New Delhi: As per the Special Report on ‘The Ocean and Cryosphere in a Changing Climate’ released in September 2019 by the Intergovernmental Panel on Climate Change (IPCC), since about 1950; many marine species across various groups have undergone shifts in geographical range and seasonal activities in response to ocean warming, sea ice change and biogeochemical changes, such as oxygen loss, to their habitats. This has resulted in shifts in species composition, abundance and biomass production of ecosystems, from the equator to the poles. However, in some marine ecosystems, species are impacted by both the effects of fishing and climate changes.
The rate of melting varies from glacier to glacier depending on topography and climatic variability of the region. While, the glaciers in the eastern and central part of Indian Himalaya are continuously retreating, some of the glaciers in the Western part of Himalaya are reported to be stable or advancing.
Studies show that the Himalayan glaciers are experiencing retreat with significant temporal and special variability. Changes in glacier extent strongly affect the seasonal availability of freshwater, especially during the summer.
According to modeling studies, temperatures in the upper Indus, Ganges, and Brahmaputra basins are projected to increase between 1 to 2°C up until 2050, compared to the baseline period (1998– 2007). Under such conditions, the amount of glacier and snow meltwater will decrease, while the amount of rainfall-runoff will increase, for the upper basins of the Ganges and Brahmaputra. Overall, no significant decrease in runoff is projected until at least 2050 for all of the basins.
The government is implementing the National Action Plan on Climate Change (NAPCC) with a view to enhancing the ecological sustainability of India’s development path and address climate change in all regions of the country. NAPCC comprises, inter alia, of eight National Missions including National Mission for Sustaining the Himalayan Eco-system (NMSHE). NMSHE is aimed at evolving management measures for sustaining and safeguarding the Himalayan glaciers and mountain ecosystem. The mission includes enhanced monitoring of the Himalayan ecosystem through establishment of the monitoring network, promoting community based management, human resource development and strengthening regional cooperation. The Government has prepared guidelines entitled “Governance for Sustaining Himalayan Ecosystem”, (G-SHE), which has been shared with all the State Governments in the Himalayan region. 33 States and Union Territories including all Himalayan States have also prepared their respective State Action Plan on Climate Change to address the state-specific issues. The Ministry has notified Coastal Regulation Zone Notification 2019 and the Island Protection Zone Notification 2019 to regulate high impact activities on the coast and in maintaining coastal sustainability.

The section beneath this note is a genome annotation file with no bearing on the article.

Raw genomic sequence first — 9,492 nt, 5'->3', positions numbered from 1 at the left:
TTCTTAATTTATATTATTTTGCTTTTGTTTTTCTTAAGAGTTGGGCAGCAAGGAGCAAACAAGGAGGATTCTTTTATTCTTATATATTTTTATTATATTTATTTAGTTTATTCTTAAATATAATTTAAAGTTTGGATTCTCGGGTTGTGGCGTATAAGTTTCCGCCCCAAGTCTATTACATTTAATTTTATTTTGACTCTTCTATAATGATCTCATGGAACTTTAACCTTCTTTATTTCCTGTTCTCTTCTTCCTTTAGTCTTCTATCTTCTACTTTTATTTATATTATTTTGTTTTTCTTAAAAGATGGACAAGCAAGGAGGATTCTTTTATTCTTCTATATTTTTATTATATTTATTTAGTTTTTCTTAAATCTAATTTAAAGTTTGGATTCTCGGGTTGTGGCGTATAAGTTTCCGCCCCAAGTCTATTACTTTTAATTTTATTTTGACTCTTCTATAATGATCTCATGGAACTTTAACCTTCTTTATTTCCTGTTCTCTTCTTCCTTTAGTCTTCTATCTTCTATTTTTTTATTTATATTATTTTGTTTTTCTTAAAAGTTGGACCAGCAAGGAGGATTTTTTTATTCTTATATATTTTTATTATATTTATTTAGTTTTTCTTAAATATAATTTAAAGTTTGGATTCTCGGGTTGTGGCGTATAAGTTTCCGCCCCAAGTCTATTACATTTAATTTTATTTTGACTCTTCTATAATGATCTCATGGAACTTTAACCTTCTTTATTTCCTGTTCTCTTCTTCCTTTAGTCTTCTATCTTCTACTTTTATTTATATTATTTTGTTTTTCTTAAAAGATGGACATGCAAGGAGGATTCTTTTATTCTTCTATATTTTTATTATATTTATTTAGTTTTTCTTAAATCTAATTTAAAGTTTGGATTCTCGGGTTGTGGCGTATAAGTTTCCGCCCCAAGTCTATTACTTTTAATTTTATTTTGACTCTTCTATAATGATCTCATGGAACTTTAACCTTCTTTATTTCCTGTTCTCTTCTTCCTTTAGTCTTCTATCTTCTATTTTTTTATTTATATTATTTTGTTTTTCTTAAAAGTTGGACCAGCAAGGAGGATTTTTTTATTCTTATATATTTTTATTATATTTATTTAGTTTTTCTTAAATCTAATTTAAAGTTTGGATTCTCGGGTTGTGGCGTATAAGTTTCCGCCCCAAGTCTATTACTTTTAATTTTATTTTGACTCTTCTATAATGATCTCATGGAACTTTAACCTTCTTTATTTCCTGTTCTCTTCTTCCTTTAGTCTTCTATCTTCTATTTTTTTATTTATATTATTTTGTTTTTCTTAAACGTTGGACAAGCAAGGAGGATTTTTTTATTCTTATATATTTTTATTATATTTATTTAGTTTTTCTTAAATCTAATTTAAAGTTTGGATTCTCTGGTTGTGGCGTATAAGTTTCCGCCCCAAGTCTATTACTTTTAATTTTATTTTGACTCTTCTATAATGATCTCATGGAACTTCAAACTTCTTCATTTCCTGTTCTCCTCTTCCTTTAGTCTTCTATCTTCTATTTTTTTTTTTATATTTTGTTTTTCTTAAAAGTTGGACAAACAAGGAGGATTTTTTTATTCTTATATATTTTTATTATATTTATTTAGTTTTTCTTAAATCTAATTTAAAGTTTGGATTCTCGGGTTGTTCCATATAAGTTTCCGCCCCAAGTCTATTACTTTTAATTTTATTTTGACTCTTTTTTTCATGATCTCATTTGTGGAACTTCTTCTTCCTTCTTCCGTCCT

This information was provided by Minister of State, Ministry of Environment, Forest & Climate Change, Shri Babul Supriyo in written reply to a question in Rajya Sabha today.